What's hot: Slim and beautiful with great build quality
What's not: QVGA resolution is getting old.
Reviewed June 11, 2009 by Lisa Gade, Editor
The Nokia E75 is one of the few QWERTY side-slider smartphones that masquerades as a candybar phone. Like the HTC S740, it has a front number pad and d-pad and can be used as a traditional phone, complete with T9-style text entry. But wait: slide the display rightwards to reveal a roomy full QWERTY keyboard. For the uncoordinated like me who forever play Where's Waldo with the embedded number pad on QWERTY-bar phones like the Nokia E71x and my otherwise beloved BlackBerry Bold when fooling with phone trees and other automated forms of torture, the E75's dual nature appeals.
Specs at a Glance
The Nokia E75, or E75-2 or E75 NAM (the latter two signifying this is the US version with 3G HSDPA on AT&T's bands and a US warranty) is sold unlocked on Nokia's US website (nokiausa.com) and by online retailers like Dell, Amazon and Buy.com. The smartphone runs S60 3rd Edition feature pack 2 and it has a 369MHz CPU, a GPS, accelerometer, MS Exchange mail support, 3G HSDPA on AT&T's bands (850/1900MHz plus 2100MHz for Europe) and EDGE for T-Mobile US and overseas carriers. It's a quad band unlocked GSM world phone and it sells for around $500 (no contract required). The E75 can sync to both Windows and Mac OS X computers.
Here's our 10 minute video review of the Nokia E75:
Design and Keyboard
The Nokia E75 is an elegant, slim and attractive phone. Unlike some N series Nokia models that scream plastic, this one has that glass, chrome and metal look that makes you think of tastefully designed skyscrapers and the (ahem) iPhone 3G. Fit and finish are excellent and the slider is solid. The phone is available in black and red, though red USA models haven't surfaced yet as of this writing. The back cover is metal with a swirled texture, similar to the Nokia E71, while the number pad and keyboard keys are black with white masking which makes for good contrast both with and without backlighting.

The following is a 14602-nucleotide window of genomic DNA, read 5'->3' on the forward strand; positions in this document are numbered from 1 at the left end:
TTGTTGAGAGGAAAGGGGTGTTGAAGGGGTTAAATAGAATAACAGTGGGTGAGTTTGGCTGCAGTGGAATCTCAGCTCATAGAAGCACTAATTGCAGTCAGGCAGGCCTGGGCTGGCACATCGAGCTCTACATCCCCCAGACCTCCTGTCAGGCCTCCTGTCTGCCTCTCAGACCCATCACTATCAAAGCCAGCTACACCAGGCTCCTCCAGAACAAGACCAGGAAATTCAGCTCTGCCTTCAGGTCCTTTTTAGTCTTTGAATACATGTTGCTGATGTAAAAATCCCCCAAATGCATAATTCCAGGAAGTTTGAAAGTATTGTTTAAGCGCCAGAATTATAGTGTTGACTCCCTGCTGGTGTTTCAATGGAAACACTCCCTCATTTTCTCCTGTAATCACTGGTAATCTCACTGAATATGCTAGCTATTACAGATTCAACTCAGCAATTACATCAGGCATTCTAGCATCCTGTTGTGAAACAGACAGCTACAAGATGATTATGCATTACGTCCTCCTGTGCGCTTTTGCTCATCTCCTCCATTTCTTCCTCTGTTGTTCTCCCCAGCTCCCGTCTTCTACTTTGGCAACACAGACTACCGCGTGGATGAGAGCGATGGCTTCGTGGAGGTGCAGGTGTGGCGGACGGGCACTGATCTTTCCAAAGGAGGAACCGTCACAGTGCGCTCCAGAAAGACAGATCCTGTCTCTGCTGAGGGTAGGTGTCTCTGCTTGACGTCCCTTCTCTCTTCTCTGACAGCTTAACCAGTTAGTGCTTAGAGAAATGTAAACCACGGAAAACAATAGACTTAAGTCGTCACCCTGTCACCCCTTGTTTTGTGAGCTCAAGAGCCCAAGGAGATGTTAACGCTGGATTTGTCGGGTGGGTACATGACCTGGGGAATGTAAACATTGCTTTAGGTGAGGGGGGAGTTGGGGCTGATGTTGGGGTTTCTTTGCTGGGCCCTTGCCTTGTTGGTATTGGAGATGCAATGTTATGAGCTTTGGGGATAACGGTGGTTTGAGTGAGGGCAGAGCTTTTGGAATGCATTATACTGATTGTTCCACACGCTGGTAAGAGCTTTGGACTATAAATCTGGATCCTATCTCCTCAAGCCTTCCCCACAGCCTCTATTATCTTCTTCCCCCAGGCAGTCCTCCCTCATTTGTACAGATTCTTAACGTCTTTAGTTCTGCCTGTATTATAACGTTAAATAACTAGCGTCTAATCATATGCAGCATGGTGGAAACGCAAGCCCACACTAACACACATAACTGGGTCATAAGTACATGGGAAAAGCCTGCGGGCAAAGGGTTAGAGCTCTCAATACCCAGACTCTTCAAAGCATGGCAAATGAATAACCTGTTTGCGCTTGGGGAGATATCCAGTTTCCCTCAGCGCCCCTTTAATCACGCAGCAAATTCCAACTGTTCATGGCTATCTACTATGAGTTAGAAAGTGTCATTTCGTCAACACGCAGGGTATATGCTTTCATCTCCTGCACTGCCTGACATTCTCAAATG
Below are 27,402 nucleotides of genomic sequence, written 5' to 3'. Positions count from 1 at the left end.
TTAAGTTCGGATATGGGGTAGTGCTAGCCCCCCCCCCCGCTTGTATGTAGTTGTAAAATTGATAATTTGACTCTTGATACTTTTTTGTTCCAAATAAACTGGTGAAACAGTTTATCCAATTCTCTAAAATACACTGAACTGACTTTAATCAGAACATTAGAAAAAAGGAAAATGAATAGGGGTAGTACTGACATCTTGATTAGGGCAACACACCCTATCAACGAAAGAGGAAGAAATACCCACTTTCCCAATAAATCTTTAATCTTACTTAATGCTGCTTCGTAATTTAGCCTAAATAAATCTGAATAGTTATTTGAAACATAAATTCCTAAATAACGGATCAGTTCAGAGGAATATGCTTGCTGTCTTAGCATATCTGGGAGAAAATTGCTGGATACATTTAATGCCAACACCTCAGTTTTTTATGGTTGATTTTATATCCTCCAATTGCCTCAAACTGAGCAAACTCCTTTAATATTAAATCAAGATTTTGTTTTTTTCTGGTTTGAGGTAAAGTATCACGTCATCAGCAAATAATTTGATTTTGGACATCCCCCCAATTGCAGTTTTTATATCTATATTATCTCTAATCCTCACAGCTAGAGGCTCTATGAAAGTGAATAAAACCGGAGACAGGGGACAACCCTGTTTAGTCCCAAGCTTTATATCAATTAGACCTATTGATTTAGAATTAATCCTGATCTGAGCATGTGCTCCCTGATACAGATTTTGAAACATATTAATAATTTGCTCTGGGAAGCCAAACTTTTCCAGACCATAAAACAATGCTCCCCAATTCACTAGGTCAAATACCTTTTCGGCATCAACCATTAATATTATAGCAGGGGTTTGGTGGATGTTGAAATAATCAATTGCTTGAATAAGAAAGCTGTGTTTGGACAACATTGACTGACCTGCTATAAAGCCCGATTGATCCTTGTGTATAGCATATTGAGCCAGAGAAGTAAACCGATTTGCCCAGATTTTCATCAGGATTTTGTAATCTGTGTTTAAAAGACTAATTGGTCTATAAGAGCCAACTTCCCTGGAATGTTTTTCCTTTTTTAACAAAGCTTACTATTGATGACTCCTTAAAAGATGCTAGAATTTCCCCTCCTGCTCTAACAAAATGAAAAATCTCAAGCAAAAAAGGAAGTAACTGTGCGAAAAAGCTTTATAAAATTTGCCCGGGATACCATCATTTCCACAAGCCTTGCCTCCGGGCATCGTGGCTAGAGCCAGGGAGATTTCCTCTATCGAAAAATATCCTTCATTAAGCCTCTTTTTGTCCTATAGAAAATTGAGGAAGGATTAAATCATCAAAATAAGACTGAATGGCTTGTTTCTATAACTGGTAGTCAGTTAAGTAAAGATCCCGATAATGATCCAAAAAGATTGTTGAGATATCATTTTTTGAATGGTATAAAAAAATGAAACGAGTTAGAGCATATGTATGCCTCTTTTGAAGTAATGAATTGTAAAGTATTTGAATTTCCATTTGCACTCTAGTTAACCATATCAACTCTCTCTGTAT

The d-pad "breathes" but it's a traditional design and there's no touch sensitive center area as with some N series phones. It's easy to operate, as are the relatively large number pad keys. The QWERTY keyboard is very good: the keys are large and the keyboard as a whole is large, though not so large as to cause stretched-thumb syndrome. This is a 4 row keyboard and the numbers are embedded. We like the dual shift keys, oversized space bar and @ key-- the only thing we wish for is more key travel, but that would have made this very slim 0.57" phone fatter. Though not as good as the BlackBerry Bold and Curve 8900 keyboards or the HTC Touch Pro2 in terms of tactile feedback and typing speed, it easily beats the Palm Pre.
The side volume controls are easy to operate, while the recessed voice command button is hard to press and hold (you won't start voice dialing by accident). There's a dedicated camera button and the power button does double duty with the call end button on the phone's front face. The micro USB port and SDHC microSD card slot are under snug rubber doors, and the E75 uses the small round charging connector, not micro USB.
Phone and Data
Like most Nokia phones, voice quality for calls is excellent. Reception is a bit above average for a GSM phone, but not as strong as the best Nokia smartphones. Data speeds are good over AT&T's HSDPA 3G network with quick email downloads and page load times, but T-Mobile folks will only get EDGE. As a consolation, the E75 has WiFi 802.11b/g for fast Internet when you're in range of an accessible WiFi network. The Safari-family webkit web browser is excellent, but the low screen resolution limits surfing ease. The E75 has triband 3G HSDPA which means it will work in Europe on the 2100MHz band as well as in the US on AT&T's 3G bands.